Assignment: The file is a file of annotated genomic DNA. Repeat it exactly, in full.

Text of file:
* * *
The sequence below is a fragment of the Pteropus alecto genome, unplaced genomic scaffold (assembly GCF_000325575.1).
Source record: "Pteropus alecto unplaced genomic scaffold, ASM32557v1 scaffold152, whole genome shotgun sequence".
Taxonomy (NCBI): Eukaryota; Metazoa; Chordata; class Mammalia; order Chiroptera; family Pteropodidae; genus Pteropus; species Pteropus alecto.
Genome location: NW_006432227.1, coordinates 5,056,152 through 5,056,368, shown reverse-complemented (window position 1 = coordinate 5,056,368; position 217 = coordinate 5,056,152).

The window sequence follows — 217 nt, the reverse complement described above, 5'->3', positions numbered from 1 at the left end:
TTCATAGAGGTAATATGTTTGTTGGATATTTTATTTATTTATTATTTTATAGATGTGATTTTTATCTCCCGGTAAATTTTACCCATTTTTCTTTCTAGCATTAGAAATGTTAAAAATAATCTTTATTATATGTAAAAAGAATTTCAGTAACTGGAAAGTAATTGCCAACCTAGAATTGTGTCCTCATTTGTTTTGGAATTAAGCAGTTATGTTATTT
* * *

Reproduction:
The sequence below is a fragment of the Pteropus alecto genome, unplaced genomic scaffold (assembly GCF_000325575.1).
Source record: "Pteropus alecto unplaced genomic scaffold, ASM32557v1 scaffold152, whole genome shotgun sequence".
Taxonomy (NCBI): Eukaryota; Metazoa; Chordata; class Mammalia; order Chiroptera; family Pteropodidae; genus Pteropus; species Pteropus alecto.
Genome location: NW_006432227.1, coordinates 5,056,152 through 5,056,368, shown reverse-complemented (window position 1 = coordinate 5,056,368; position 217 = coordinate 5,056,152).

The window sequence follows — 217 nt, the reverse complement described above, 5'->3', positions numbered from 1 at the left end:
TTCATAGAGGTAATATGTTTGTTGGATATTTTATTTATTTATTATTTTATAGATGTGATTTTTATCTCCCGGTAAATTTTACCCATTTTTCTTTCTAGCATTAGAAATGTTAAAAATAATCTTTATTATATGTAAAAAGAATTTCAGTAACTGGAAAGTAATTGCCAACCTAGAATTGTGTCCTCATTTGTTTTGGAATTAAGCAGTTATGTTATTT